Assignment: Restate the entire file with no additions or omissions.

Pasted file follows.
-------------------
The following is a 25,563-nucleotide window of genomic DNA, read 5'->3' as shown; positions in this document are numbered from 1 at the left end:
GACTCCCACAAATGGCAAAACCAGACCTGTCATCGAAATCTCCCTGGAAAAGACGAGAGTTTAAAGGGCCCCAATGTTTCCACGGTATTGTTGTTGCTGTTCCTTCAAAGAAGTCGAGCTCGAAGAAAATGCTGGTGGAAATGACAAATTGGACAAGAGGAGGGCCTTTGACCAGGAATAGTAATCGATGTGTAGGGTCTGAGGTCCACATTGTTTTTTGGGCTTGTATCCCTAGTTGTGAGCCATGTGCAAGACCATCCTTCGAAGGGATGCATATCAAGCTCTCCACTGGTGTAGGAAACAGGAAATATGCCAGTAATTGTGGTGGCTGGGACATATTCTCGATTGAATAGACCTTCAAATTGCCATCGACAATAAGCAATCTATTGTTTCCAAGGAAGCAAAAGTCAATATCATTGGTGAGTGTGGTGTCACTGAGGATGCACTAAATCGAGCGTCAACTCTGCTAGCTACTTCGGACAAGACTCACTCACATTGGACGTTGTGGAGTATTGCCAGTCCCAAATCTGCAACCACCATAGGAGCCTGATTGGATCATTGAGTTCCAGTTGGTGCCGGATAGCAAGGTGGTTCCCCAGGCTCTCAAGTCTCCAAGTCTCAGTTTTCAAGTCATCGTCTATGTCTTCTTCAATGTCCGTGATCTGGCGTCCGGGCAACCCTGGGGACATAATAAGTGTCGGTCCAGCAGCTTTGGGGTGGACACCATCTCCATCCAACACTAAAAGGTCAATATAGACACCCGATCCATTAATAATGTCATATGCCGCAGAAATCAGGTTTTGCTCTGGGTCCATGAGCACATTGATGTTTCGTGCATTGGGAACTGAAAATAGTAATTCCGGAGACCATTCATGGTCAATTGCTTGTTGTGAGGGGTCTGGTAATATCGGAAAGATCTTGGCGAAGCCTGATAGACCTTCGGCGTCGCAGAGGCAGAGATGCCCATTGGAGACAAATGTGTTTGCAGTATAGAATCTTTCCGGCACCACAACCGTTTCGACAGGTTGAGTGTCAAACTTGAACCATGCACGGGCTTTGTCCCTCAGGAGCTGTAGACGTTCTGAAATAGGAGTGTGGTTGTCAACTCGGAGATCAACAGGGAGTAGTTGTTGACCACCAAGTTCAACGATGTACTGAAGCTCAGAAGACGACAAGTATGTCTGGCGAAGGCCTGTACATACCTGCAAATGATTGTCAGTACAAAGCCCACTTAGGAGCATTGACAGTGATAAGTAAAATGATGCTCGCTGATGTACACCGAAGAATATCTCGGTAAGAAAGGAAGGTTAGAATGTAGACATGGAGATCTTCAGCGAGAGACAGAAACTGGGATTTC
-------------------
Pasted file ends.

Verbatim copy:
The following is a 25,563-nucleotide window of genomic DNA, read 5'->3' as shown; positions in this document are numbered from 1 at the left end:
GACTCCCACAAATGGCAAAACCAGACCTGTCATCGAAATCTCCCTGGAAAAGACGAGAGTTTAAAGGGCCCCAATGTTTCCACGGTATTGTTGTTGCTGTTCCTTCAAAGAAGTCGAGCTCGAAGAAAATGCTGGTGGAAATGACAAATTGGACAAGAGGAGGGCCTTTGACCAGGAATAGTAATCGATGTGTAGGGTCTGAGGTCCACATTGTTTTTTGGGCTTGTATCCCTAGTTGTGAGCCATGTGCAAGACCATCCTTCGAAGGGATGCATATCAAGCTCTCCACTGGTGTAGGAAACAGGAAATATGCCAGTAATTGTGGTGGCTGGGACATATTCTCGATTGAATAGACCTTCAAATTGCCATCGACAATAAGCAATCTATTGTTTCCAAGGAAGCAAAAGTCAATATCATTGGTGAGTGTGGTGTCACTGAGGATGCACTAAATCGAGCGTCAACTCTGCTAGCTACTTCGGACAAGACTCACTCACATTGGACGTTGTGGAGTATTGCCAGTCCCAAATCTGCAACCACCATAGGAGCCTGATTGGATCATTGAGTTCCAGTTGGTGCCGGATAGCAAGGTGGTTCCCCAGGCTCTCAAGTCTCCAAGTCTCAGTTTTCAAGTCATCGTCTATGTCTTCTTCAATGTCCGTGATCTGGCGTCCGGGCAACCCTGGGGACATAATAAGTGTCGGTCCAGCAGCTTTGGGGTGGACACCATCTCCATCCAACACTAAAAGGTCAATATAGACACCCGATCCATTAATAATGTCATATGCCGCAGAAATCAGGTTTTGCTCTGGGTCCATGAGCACATTGATGTTTCGTGCATTGGGAACTGAAAATAGTAATTCCGGAGACCATTCATGGTCAATTGCTTGTTGTGAGGGGTCTGGTAATATCGGAAAGATCTTGGCGAAGCCTGATAGACCTTCGGCGTCGCAGAGGCAGAGATGCCCATTGGAGACAAATGTGTTTGCAGTATAGAATCTTTCCGGCACCACAACCGTTTCGACAGGTTGAGTGTCAAACTTGAACCATGCACGGGCTTTGTCCCTCAGGAGCTGTAGACGTTCTGAAATAGGAGTGTGGTTGTCAACTCGGAGATCAACAGGGAGTAGTTGTTGACCACCAAGTTCAACGATGTACTGAAGCTCAGAAGACGACAAGTATGTCTGGCGAAGGCCTGTACATACCTGCAAATGATTGTCAGTACAAAGCCCACTTAGGAGCATTGACAGTGATAAGTAAAATGATGCTCGCTGATGTACACCGAAGAATATCTCGGTAAGAAAGGAAGGTTAGAATGTAGACATGGAGATCTTCAGCGAGAGACAGAAACTGGGATTTC